digital, but Gen Z was born into digital. They
were born into a time when virtual reality
games are real. They had augmented reality
storybooks, point your phone at a book and
a whole storyboard pops with characters
dancing round the real world as you turn the
pages of the book. This is their interactive
world. As Gen Z enters the workplace in
huge numbers, you can’t afford not to have
highly interactive meetings. Gen Z is the
death of two dimensional meetings.”
David Stillman and his Gen Z son Jonah
Stillman took a deep dive into Gen Z for
their latest book, Gen Z Work. Gen Z
doesn’t just expect technology at work
and at meetings, they assume it will part of
the mix. For kids who learned to navigate
a tablet as they learned to talk, Internet
access, of course, is a must.
“We have only known phones that are
smart and have always been able to get our
hands on any bit of information 24/7,” Jonah
recently told the Society for Human Re-
source Development. “Since ninth grade, I
Gen Z attendees bring the same expec-
tation of a guide on the side to meetings.
Information is no longer the key to success
because anyone can get any odd bit of in-
formation at any time from anywhere. The
key to success is turning information into
something useful and putting it to work
efficiently, effectively and quickly.
Reality Is Hybrid
The need for improved access and more
transparency have pushed planners to put
more and more events online, whether
streamed live or made available for later
viewing. Gen Z is taking the combination of
real world and virtual worlds a step farther.
They live what David Stillman calls a phigital live, an ever-changing combination of
physical and digital.
When it comes to shopping, Gen Z draws
no distinction between the physical store
and the virtual store. Shopping is shopping
and one channel is as good as another,
depending on the time, the place and the
need. But digital is easier.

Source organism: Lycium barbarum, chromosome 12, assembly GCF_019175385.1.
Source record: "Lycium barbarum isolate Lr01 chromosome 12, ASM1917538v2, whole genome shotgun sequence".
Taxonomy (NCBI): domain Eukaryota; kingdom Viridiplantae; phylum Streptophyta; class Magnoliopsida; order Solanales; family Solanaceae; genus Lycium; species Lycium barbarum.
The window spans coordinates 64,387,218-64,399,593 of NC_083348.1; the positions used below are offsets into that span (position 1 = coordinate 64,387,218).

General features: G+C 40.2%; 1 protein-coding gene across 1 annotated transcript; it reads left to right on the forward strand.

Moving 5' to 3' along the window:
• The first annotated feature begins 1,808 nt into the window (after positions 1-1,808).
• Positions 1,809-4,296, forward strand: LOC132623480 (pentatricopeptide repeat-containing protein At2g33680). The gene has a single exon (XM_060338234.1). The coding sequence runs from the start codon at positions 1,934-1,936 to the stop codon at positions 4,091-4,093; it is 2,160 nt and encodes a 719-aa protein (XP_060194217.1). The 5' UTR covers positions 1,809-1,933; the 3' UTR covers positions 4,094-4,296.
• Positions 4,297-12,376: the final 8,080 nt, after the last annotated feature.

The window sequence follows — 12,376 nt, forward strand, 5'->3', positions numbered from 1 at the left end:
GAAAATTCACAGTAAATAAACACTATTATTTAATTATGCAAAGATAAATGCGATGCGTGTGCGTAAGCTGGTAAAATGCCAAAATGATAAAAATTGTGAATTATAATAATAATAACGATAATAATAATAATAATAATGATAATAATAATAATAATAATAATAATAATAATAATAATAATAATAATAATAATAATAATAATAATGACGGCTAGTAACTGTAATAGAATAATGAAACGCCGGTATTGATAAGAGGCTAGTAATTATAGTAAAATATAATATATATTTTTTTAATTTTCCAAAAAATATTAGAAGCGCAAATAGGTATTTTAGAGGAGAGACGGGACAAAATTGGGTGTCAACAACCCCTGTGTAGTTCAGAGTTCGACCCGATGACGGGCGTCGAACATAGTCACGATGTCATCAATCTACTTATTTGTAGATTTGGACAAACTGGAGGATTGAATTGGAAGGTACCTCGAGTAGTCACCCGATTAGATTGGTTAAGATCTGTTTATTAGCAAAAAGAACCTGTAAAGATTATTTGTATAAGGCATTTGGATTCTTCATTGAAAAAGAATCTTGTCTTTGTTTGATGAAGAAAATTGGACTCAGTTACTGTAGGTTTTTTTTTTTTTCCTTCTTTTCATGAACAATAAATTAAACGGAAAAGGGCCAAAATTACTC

In education, Gen Z sees no distinction
between learning in a physical class room
or online. It’s all learning and the more
you can learn, the more
likely you are to succeed.
And it’s a touchpoint for
If story books and
cereal boxes can include
digital elements that add
to the experience, so can
meeting materials. Meeting programs can, and
should, include hot links
to speaker bios, websites
and videos, whether the
program is viewed online,
in an e-mail or on paper.
are used to interacting
digitally with the real
world around them, they expect to do the
same thing at a meeting,” Washington said.
“Gen Z is all about immersion and inter-
acting with their environment. Merging the
physical and the digital takes learning a step
Phigital programming is already a reality.
Washington works with library systems to
bring famous authors to local libraries via
social media and video. Some planners
already use video links for presenters who
unexpectedly cannot make an event in
person. Adjusting the planning process
to include digital presentations from the
other side of the country—or the world—is
an easy next step. Gen Zer’s expect it, and
attendees of every generation benefit.
Engaging Gen Z
Gen Z’s native-born dexterity putting
technology to work is a valuable asset for
planners who are willing to engage. So
are many of the group’s other common
traits, including curiosity, drive, ambition,
self-motivation, do-it-yourself learning
and practicality. Gen Z came of age during
the Great Recession. They know first-hand
that there are winners and losers in life
and they want to come out winners. They
expect to invest time, energy and money in
their own futures, but they want to see the
“If all you pitch for your event is educa-
tion, they are going to tell
you they already learn
anything from program-
ming to baking on You-
Tube,” Stillman said. “If
you have never been to a
meeting before, the ben-
efits may not be obvious.
You have to connect the
dots very clearly between
the time and money they
are investing in attending
the meeting and what
they will get out of it.
Show them the practical
benefits of attending and
you won’t be able to keep
It is easy to focus on how different Gen Z attendees can be from other generations. But they share one key attribute: youth.
No, your Boomer, Gen X and Millennial
attendees aren’t young, but they were
once. And many of the same things that
appealed to your older attendees when
they were 20-somethings appeal to Gen
Zers, but with a few tech tweaks.
Instagram It: Visuals have been key
event messaging channels for as long as
there have been posters and flyers. The
visual equivalent for Gen Z is apps like
Instagram and Snapchat. Turn your Gen Z
attendees into advocates by making sure
your experiences and content provide Ins-
tagramMoments they can share with peers.
Time Is Still Money: Gen Zers may be
young, but they are as crunched for time
as the rest of us. If they are going to invest
their precious time in your event, it better
be worth it. They have already learned
that you get just one chance to make a
good first impression.
Blend Business and Leisure: Remember the excitement of your first glimpse of
Orlando? Chicago? Boston? San Diego? Or
any other new city where you were attending an event for the first time? Wherever
you are meeting, your Gen Z attendees
probably haven’t been there before. Boost
your event appeal by building in time to
escape the convention center and explore
that new destination!